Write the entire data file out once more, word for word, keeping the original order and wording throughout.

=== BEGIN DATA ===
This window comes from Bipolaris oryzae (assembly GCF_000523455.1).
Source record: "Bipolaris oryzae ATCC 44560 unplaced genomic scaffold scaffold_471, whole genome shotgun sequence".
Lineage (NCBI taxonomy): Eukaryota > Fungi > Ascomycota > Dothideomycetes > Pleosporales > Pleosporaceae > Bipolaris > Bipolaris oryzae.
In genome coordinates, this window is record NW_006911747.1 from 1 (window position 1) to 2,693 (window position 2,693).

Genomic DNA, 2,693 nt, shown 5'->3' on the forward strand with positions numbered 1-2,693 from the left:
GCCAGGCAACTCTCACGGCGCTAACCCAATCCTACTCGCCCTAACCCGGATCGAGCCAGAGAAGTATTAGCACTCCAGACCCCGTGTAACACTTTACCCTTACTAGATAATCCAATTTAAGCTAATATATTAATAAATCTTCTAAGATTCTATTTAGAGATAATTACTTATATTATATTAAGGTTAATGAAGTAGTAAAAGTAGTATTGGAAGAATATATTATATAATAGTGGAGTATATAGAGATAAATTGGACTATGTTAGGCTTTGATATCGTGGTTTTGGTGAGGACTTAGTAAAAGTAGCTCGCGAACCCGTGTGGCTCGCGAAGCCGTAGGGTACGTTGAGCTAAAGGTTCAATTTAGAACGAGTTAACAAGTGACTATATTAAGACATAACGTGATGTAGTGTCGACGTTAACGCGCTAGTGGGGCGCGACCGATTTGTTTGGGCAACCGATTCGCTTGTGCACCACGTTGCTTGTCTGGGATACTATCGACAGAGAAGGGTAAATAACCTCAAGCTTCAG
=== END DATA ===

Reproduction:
This window comes from Bipolaris oryzae (assembly GCF_000523455.1).
Source record: "Bipolaris oryzae ATCC 44560 unplaced genomic scaffold scaffold_471, whole genome shotgun sequence".
Lineage (NCBI taxonomy): Eukaryota > Fungi > Ascomycota > Dothideomycetes > Pleosporales > Pleosporaceae > Bipolaris > Bipolaris oryzae.
In genome coordinates, this window is record NW_006911747.1 from 1 (window position 1) to 2,693 (window position 2,693).

Genomic DNA, 2,693 nt, shown 5'->3' on the forward strand with positions numbered 1-2,693 from the left:
GCCAGGCAACTCTCACGGCGCTAACCCAATCCTACTCGCCCTAACCCGGATCGAGCCAGAGAAGTATTAGCACTCCAGACCCCGTGTAACACTTTACCCTTACTAGATAATCCAATTTAAGCTAATATATTAATAAATCTTCTAAGATTCTATTTAGAGATAATTACTTATATTATATTAAGGTTAATGAAGTAGTAAAAGTAGTATTGGAAGAATATATTATATAATAGTGGAGTATATAGAGATAAATTGGACTATGTTAGGCTTTGATATCGTGGTTTTGGTGAGGACTTAGTAAAAGTAGCTCGCGAACCCGTGTGGCTCGCGAAGCCGTAGGGTACGTTGAGCTAAAGGTTCAATTTAGAACGAGTTAACAAGTGACTATATTAAGACATAACGTGATGTAGTGTCGACGTTAACGCGCTAGTGGGGCGCGACCGATTTGTTTGGGCAACCGATTCGCTTGTGCACCACGTTGCTTGTCTGGGATACTATCGACAGAGAAGGGTAAATAACCTCAAGCTTCAG